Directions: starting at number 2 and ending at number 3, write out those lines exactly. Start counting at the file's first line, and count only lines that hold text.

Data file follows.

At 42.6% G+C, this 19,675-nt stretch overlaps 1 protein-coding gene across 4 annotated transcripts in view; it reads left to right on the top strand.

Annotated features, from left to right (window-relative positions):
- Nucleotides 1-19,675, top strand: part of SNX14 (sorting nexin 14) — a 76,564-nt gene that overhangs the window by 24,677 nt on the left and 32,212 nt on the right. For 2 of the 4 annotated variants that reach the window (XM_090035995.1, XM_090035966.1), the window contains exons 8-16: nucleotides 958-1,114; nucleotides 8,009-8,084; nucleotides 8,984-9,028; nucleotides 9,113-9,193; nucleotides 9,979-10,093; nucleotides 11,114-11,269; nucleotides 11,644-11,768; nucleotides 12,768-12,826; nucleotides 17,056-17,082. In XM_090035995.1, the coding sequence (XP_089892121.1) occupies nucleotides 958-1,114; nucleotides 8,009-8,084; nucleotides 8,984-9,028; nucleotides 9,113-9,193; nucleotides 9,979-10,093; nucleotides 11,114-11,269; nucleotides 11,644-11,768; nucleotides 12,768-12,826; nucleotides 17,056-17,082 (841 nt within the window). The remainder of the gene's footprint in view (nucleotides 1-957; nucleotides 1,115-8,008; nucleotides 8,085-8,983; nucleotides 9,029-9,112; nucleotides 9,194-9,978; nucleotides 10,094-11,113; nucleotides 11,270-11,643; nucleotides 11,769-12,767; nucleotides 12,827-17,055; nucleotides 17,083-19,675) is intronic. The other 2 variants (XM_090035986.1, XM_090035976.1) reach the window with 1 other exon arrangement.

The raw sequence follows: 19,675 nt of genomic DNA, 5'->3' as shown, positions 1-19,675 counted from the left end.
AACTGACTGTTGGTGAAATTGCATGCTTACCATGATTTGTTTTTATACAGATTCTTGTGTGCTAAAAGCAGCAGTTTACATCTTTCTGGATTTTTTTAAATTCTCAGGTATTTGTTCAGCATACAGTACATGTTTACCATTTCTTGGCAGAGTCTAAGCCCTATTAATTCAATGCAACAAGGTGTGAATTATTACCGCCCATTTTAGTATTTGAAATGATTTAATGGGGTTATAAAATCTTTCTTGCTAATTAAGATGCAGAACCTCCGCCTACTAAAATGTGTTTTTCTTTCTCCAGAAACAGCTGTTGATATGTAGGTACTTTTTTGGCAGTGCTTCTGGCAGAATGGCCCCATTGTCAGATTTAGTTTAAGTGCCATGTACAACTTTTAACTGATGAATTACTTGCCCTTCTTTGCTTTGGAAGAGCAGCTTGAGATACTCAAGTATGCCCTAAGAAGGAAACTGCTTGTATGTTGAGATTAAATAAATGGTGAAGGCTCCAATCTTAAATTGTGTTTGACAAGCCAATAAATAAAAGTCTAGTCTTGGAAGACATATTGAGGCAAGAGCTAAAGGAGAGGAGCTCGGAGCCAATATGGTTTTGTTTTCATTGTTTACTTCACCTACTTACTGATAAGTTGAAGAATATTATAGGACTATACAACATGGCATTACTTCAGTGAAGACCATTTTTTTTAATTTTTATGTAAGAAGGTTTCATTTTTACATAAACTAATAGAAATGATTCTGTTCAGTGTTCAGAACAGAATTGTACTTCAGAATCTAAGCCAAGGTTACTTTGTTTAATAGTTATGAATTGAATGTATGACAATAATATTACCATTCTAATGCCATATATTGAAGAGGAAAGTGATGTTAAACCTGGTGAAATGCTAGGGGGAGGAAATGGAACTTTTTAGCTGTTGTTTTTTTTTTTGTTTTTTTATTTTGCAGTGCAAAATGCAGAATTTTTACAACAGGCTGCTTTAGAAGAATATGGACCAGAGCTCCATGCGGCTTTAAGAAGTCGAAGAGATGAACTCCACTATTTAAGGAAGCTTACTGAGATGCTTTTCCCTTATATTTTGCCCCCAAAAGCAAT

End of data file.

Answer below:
Annotated features, from left to right (window-relative positions):
- Nucleotides 1-19,675, top strand: part of SNX14 (sorting nexin 14) — a 76,564-nt gene that overhangs the window by 24,677 nt on the left and 32,212 nt on the right. For 2 of the 4 annotated variants that reach the window (XM_090035995.1, XM_090035966.1), the window contains exons 8-16: nucleotides 958-1,114; nucleotides 8,009-8,084; nucleotides 8,984-9,028; nucleotides 9,113-9,193; nucleotides 9,979-10,093; nucleotides 11,114-11,269; nucleotides 11,644-11,768; nucleotides 12,768-12,826; nucleotides 17,056-17,082. In XM_090035995.1, the coding sequence (XP_089892121.1) occupies nucleotides 958-1,114; nucleotides 8,009-8,084; nucleotides 8,984-9,028; nucleotides 9,113-9,193; nucleotides 9,979-10,093; nucleotides 11,114-11,269; nucleotides 11,644-11,768; nucleotides 12,768-12,826; nucleotides 17,056-17,082 (841 nt within the window). The remainder of the gene's footprint in view (nucleotides 1-957; nucleotides 1,115-8,008; nucleotides 8,085-8,983; nucleotides 9,029-9,112; nucleotides 9,194-9,978; nucleotides 10,094-11,113; nucleotides 11,270-11,643; nucleotides 11,769-12,767; nucleotides 12,827-17,055; nucleotides 17,083-19,675) is intronic. The other 2 variants (XM_090035986.1, XM_090035976.1) reach the window with 1 other exon arrangement.